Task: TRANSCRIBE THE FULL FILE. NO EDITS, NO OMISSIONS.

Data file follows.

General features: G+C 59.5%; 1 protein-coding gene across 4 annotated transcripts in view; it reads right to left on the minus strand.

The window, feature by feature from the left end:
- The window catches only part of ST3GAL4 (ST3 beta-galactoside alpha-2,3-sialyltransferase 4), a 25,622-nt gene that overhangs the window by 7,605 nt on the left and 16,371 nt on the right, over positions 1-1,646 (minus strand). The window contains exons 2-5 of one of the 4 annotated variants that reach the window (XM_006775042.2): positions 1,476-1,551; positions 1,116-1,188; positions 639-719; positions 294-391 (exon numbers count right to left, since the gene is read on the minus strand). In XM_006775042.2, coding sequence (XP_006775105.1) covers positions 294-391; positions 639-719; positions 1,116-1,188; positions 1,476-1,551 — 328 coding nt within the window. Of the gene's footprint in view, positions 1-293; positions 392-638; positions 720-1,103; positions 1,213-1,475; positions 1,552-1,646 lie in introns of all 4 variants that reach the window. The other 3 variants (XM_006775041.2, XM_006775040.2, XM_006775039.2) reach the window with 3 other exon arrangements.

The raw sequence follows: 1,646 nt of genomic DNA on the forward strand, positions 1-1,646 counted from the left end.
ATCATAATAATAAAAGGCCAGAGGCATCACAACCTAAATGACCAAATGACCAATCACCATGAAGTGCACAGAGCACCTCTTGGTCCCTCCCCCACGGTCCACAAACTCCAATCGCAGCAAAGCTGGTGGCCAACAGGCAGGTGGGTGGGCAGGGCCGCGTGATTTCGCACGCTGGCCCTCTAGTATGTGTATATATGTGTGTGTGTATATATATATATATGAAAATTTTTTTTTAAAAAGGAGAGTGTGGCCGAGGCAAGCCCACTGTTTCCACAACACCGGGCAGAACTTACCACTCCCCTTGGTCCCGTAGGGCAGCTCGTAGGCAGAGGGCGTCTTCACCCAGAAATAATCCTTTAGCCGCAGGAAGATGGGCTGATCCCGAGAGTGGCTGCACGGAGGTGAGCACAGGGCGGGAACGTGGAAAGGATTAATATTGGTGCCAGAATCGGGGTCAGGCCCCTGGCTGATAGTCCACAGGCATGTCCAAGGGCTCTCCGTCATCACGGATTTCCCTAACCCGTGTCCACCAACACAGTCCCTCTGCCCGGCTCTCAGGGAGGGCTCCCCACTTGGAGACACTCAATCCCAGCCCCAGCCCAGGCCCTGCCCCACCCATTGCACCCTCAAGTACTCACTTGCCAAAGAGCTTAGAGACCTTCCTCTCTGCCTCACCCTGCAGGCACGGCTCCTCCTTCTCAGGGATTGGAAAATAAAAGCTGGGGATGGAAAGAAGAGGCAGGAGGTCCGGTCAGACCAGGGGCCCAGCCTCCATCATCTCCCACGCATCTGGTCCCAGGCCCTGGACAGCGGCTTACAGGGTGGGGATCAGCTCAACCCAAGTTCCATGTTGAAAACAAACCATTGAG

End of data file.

General features: G+C 59.5%; 1 protein-coding gene across 4 annotated transcripts in view; it reads right to left on the minus strand.

The window, feature by feature from the left end:
- The window catches only part of ST3GAL4 (ST3 beta-galactoside alpha-2,3-sialyltransferase 4), a 25,622-nt gene that overhangs the window by 7,605 nt on the left and 16,371 nt on the right, over positions 1-1,646 (minus strand). The window contains exons 2-5 of one of the 4 annotated variants that reach the window (XM_006775042.2): positions 1,476-1,551; positions 1,116-1,188; positions 639-719; positions 294-391 (exon numbers count right to left, since the gene is read on the minus strand). In XM_006775042.2, coding sequence (XP_006775105.1) covers positions 294-391; positions 639-719; positions 1,116-1,188; positions 1,476-1,551 — 328 coding nt within the window. Of the gene's footprint in view, positions 1-293; positions 392-638; positions 720-1,103; positions 1,213-1,475; positions 1,552-1,646 lie in introns of all 4 variants that reach the window. The other 3 variants (XM_006775041.2, XM_006775040.2, XM_006775039.2) reach the window with 3 other exon arrangements.

The raw sequence follows: 1,646 nt of genomic DNA on the forward strand, positions 1-1,646 counted from the left end.
ATCATAATAATAAAAGGCCAGAGGCATCACAACCTAAATGACCAAATGACCAATCACCATGAAGTGCACAGAGCACCTCTTGGTCCCTCCCCCACGGTCCACAAACTCCAATCGCAGCAAAGCTGGTGGCCAACAGGCAGGTGGGTGGGCAGGGCCGCGTGATTTCGCACGCTGGCCCTCTAGTATGTGTATATATGTGTGTGTGTATATATATATATATGAAAATTTTTTTTTAAAAAGGAGAGTGTGGCCGAGGCAAGCCCACTGTTTCCACAACACCGGGCAGAACTTACCACTCCCCTTGGTCCCGTAGGGCAGCTCGTAGGCAGAGGGCGTCTTCACCCAGAAATAATCCTTTAGCCGCAGGAAGATGGGCTGATCCCGAGAGTGGCTGCACGGAGGTGAGCACAGGGCGGGAACGTGGAAAGGATTAATATTGGTGCCAGAATCGGGGTCAGGCCCCTGGCTGATAGTCCACAGGCATGTCCAAGGGCTCTCCGTCATCACGGATTTCCCTAACCCGTGTCCACCAACACAGTCCCTCTGCCCGGCTCTCAGGGAGGGCTCCCCACTTGGAGACACTCAATCCCAGCCCCAGCCCAGGCCCTGCCCCACCCATTGCACCCTCAAGTACTCACTTGCCAAAGAGCTTAGAGACCTTCCTCTCTGCCTCACCCTGCAGGCACGGCTCCTCCTTCTCAGGGATTGGAAAATAAAAGCTGGGGATGGAAAGAAGAGGCAGGAGGTCCGGTCAGACCAGGGGCCCAGCCTCCATCATCTCCCACGCATCTGGTCCCAGGCCCTGGACAGCGGCTTACAGGGTGGGGATCAGCTCAACCCAAGTTCCATGTTGAAAACAAACCATTGAG